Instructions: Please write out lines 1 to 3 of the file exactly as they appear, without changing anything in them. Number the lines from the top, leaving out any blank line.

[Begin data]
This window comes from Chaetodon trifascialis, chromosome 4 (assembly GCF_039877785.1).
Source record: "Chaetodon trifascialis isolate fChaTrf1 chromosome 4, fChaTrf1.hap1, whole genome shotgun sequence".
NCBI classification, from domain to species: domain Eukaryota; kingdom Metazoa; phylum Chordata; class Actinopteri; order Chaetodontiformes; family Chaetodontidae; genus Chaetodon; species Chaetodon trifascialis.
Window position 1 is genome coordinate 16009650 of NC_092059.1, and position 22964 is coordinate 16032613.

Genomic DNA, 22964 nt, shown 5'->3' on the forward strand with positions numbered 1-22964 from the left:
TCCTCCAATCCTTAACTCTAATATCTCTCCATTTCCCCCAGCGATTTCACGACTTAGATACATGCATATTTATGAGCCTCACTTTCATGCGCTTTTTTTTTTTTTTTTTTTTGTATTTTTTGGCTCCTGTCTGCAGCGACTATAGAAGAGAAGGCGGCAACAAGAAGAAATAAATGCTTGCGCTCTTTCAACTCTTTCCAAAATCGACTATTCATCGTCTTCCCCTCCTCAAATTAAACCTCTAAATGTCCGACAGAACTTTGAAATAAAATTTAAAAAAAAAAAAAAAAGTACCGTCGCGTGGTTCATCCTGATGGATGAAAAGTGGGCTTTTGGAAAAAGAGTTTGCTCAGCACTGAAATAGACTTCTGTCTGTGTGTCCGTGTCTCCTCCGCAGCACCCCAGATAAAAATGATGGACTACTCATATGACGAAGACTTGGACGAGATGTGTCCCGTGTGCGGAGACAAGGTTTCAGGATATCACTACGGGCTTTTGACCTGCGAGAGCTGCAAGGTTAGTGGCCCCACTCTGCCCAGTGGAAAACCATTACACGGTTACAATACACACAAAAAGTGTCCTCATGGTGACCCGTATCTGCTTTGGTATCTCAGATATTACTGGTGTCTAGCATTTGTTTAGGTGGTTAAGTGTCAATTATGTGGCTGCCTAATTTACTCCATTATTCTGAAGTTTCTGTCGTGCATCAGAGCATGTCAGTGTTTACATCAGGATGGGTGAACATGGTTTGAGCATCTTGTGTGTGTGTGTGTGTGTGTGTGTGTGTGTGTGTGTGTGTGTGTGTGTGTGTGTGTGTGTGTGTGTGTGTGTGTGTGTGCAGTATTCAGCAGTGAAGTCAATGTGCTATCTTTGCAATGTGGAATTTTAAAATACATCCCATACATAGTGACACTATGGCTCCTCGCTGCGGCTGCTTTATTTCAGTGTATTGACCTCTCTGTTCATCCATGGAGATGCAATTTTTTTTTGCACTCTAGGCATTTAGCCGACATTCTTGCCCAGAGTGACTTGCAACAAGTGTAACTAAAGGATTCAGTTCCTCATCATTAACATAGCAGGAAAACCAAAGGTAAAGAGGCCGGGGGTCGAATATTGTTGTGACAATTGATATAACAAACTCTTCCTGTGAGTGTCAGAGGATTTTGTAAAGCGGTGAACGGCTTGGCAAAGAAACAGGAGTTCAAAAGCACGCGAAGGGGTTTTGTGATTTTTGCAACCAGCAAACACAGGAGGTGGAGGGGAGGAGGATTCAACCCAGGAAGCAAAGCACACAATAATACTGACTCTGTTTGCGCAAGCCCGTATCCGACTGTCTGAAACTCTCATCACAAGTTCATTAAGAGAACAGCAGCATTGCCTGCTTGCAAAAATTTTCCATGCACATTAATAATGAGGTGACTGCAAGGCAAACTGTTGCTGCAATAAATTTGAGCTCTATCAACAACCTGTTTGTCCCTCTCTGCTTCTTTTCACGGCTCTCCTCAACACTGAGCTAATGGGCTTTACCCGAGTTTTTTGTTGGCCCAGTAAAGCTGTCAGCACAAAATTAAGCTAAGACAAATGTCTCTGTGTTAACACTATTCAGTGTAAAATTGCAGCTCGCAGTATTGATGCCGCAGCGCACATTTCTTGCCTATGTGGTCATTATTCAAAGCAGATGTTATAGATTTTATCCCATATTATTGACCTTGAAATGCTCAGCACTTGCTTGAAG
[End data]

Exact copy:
This window comes from Chaetodon trifascialis, chromosome 4 (assembly GCF_039877785.1).
Source record: "Chaetodon trifascialis isolate fChaTrf1 chromosome 4, fChaTrf1.hap1, whole genome shotgun sequence".
NCBI classification, from domain to species: domain Eukaryota; kingdom Metazoa; phylum Chordata; class Actinopteri; order Chaetodontiformes; family Chaetodontidae; genus Chaetodon; species Chaetodon trifascialis.